Eastern independence, Western conformity?

Jun 13, 2008

While the act of selecting an everyday writing utensil seems to be a simple enough task, scientists have found that it actually could shed light on complex cultural differences.

Psychologists Toshio Yamagishi, Hirofumi Hashimoto and Joanna Schug from Hokkaido University in Sapporo, Japan used the seemingly simple task of pen choice to determine if Japanese and American cultural differences are a function of social constraints. According to the scientists, previous psychological research on the topic has been flawed since it tends to attribute an individual's culture-specific behavior to their inherent preferences.

"In this perspective, preferences are the dominant determinants of behavior only in a social vacuum where individuals do not need to consider the reactions of others," wrote the authors in the June 2008 issue of Psychological Science, a publication of the Association for Psychological Science. "And we believe cultural psychologists would agree that culture-specific behavior does not occur in a social vacuum."

The psychologists hypothesized instead that individuals may be maintaining culture-specific behaviors by repeatedly relying on proven social strategies. For example, what appears to be a person's preference for conformity in Japanese culture alternatively might be an individual's avoidance of a social stigma.

To support this theory, the scientists arranged a series of studies designed to disprove, or at least argue against, the widely accepted stereotype that Americans prefer qualities of uniqueness while the Japanese intuitively value conformity. American and Japanese participants were presented with various scenarios that asked them to select, actually and hypothetically, a pen from a cup filled with four pens of one color and one pen of another, alternating between green and orange. The results show that both American and Japanese participants were more likely to select a majority pen over the uniquely-colored pen if they had been previously monitored by other participants or asked to choose with an experimenter present.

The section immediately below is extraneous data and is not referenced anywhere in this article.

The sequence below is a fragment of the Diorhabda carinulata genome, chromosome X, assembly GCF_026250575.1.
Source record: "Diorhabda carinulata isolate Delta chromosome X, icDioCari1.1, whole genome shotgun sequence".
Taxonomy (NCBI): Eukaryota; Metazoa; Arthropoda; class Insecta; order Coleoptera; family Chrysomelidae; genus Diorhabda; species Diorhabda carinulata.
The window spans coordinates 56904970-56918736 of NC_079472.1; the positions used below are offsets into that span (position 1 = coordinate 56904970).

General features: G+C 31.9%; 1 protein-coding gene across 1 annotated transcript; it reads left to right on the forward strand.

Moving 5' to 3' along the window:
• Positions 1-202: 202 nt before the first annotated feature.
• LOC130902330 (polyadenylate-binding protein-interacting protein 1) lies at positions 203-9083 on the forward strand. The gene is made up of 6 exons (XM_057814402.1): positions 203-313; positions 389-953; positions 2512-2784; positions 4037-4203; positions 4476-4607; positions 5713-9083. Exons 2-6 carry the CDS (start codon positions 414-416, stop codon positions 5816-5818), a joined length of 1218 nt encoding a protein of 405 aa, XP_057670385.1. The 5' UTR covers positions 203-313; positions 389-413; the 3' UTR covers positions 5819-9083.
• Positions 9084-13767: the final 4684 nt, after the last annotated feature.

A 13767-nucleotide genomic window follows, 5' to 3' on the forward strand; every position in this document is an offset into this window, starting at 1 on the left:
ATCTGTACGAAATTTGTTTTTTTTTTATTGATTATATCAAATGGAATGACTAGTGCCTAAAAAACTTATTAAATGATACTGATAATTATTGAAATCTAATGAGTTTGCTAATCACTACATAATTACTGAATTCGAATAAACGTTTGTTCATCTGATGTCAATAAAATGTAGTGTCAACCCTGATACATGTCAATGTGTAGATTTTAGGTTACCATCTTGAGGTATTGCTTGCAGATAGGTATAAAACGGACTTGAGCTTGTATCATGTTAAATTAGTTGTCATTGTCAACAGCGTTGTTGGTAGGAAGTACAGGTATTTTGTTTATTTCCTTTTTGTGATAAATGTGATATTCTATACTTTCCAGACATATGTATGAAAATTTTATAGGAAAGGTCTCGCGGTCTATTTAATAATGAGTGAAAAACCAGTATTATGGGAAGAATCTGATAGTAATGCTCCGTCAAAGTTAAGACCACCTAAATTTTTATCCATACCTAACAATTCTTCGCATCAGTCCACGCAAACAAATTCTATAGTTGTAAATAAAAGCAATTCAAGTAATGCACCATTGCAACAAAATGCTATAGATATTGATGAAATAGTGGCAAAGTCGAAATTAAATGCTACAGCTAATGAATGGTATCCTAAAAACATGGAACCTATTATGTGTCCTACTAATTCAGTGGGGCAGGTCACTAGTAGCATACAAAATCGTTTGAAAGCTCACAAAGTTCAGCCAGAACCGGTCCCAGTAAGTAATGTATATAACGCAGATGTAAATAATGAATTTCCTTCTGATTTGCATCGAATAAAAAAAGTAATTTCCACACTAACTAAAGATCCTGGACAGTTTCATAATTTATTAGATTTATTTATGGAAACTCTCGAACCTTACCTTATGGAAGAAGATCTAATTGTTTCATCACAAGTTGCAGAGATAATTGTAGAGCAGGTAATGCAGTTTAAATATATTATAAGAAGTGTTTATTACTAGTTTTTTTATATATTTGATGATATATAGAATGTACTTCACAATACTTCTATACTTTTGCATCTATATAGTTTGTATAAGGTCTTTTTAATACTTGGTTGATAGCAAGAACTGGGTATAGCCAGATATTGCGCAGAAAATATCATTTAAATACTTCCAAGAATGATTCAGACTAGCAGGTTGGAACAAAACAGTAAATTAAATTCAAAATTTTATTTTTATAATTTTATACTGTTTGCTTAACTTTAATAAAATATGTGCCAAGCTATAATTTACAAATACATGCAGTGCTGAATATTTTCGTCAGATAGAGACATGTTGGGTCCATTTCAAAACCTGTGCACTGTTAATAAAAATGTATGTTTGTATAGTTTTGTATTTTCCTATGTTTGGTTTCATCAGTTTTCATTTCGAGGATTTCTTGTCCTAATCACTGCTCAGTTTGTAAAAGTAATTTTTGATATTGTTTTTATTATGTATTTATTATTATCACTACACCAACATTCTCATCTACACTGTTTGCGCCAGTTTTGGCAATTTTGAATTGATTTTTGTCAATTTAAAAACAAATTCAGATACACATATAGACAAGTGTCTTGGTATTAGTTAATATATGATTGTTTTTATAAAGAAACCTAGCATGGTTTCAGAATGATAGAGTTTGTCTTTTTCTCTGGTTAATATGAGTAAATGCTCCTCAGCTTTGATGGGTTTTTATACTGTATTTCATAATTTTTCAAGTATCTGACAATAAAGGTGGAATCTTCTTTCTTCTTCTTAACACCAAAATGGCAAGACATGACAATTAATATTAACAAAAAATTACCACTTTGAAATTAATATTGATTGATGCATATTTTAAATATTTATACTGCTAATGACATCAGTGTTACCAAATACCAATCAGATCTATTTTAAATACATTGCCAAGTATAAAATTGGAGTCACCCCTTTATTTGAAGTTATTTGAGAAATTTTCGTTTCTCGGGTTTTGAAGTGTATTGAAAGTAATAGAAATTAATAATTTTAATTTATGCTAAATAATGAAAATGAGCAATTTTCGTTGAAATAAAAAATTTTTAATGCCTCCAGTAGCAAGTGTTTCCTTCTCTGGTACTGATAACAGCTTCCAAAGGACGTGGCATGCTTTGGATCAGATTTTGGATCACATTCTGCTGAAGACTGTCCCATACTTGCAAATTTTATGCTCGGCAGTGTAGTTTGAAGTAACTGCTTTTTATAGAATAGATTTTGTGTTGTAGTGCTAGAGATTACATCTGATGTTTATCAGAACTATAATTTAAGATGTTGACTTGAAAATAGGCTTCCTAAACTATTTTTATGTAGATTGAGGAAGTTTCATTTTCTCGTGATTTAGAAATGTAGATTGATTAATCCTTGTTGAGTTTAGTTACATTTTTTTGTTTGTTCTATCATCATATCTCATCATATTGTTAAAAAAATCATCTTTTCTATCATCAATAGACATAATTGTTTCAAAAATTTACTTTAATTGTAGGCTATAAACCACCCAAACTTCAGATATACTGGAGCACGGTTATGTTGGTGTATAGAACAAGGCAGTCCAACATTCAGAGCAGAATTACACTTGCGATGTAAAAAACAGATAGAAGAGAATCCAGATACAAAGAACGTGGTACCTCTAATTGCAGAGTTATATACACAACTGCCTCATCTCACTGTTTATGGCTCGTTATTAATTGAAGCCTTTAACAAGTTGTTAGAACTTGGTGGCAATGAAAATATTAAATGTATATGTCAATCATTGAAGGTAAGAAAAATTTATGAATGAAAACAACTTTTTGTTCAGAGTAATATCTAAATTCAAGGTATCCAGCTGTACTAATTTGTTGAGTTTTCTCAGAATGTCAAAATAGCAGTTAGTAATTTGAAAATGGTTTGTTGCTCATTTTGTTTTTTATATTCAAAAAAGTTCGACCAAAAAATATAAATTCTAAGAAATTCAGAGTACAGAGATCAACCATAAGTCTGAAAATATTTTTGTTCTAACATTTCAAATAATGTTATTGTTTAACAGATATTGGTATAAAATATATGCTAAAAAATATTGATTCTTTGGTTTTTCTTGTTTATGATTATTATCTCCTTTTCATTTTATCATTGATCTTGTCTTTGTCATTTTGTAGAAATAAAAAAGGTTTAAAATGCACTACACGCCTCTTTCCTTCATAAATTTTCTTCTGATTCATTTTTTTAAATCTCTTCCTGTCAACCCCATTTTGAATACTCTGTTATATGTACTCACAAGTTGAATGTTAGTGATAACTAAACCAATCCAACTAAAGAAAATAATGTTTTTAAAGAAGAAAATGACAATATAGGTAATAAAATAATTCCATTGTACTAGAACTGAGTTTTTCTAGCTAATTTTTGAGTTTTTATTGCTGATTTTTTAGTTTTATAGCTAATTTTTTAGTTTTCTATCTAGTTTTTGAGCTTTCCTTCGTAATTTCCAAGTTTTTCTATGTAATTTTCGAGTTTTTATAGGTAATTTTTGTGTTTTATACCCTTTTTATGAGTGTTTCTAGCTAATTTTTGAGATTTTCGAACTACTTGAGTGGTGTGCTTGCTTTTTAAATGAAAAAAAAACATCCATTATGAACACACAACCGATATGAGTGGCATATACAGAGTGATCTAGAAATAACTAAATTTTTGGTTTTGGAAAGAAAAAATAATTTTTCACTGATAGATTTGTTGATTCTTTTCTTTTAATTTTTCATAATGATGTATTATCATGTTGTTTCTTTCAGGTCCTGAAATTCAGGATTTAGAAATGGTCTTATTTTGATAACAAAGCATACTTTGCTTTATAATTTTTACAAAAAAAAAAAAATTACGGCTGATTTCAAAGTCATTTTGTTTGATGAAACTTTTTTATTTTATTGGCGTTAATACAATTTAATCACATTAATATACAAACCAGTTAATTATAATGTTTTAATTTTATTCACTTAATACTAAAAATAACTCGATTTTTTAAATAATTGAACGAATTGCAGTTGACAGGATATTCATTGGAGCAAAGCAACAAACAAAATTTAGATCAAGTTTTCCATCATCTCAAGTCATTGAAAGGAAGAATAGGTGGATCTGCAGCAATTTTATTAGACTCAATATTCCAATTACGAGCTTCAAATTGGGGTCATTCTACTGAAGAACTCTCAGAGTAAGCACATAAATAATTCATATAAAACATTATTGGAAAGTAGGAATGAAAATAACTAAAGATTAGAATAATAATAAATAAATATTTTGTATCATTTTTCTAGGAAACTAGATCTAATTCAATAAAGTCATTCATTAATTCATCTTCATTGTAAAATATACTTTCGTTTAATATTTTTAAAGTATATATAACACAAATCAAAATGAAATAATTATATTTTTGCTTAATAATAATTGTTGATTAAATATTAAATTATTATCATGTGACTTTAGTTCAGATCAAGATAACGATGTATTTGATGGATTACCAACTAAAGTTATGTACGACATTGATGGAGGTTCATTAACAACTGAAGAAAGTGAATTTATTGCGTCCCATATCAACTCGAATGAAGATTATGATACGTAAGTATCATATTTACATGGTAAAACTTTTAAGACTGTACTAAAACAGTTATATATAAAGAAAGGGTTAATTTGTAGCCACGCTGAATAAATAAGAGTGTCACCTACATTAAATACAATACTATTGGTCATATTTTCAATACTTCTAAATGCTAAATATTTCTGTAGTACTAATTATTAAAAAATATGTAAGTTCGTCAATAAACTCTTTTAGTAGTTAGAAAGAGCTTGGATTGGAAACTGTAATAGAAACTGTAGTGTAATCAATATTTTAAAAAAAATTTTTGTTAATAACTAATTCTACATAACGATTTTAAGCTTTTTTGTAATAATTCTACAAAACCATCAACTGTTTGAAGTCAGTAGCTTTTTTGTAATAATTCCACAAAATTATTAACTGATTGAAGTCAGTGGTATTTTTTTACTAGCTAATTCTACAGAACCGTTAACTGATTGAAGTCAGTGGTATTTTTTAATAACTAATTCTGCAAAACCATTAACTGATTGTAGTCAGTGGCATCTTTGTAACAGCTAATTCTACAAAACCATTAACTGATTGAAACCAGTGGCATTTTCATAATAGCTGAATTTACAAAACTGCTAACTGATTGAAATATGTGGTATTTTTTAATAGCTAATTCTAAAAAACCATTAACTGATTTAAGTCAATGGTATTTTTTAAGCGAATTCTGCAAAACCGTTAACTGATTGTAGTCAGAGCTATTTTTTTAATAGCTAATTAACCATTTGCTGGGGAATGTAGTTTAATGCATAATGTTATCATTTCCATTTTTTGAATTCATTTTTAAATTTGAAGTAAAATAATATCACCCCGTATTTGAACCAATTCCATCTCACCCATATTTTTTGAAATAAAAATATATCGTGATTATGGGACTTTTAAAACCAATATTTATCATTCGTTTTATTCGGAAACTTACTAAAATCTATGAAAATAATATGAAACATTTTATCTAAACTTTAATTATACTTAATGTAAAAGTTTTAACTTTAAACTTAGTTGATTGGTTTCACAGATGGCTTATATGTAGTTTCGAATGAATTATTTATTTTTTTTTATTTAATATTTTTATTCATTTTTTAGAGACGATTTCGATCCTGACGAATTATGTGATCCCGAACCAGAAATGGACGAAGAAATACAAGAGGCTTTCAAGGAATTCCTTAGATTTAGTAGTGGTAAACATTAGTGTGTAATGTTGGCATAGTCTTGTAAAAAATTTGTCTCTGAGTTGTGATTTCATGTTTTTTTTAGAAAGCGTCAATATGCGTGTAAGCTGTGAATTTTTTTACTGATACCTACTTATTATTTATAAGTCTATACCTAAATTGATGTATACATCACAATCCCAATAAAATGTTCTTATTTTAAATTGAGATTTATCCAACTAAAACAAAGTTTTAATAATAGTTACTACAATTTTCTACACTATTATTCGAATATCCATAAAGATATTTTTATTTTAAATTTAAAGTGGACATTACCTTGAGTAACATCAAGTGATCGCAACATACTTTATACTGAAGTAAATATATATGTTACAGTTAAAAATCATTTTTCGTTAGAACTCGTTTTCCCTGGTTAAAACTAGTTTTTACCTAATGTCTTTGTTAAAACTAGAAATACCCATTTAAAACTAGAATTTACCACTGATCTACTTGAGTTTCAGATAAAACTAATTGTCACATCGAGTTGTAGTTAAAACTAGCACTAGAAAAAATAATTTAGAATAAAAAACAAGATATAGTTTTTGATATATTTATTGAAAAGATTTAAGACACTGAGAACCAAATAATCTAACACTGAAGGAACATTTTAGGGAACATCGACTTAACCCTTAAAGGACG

The results also revealed that the American and Japanese participants reacted similarly in situations that had a clearly defined impact on others—as was the case with purchasing a pen, which obviously did not affect anyone else. And only the scenarios in which the social relevance was ambiguous, such as hypothetically selecting a pen to take a survey, did Japanese participants choose the majority, and Americans the unique, pens.

The findings not only suggest that innate cultural differences were not the deciding factor, but that the default reaction for pen choice may be strongly correlated with differences in social constraints.

Source: Association for Psychological Science

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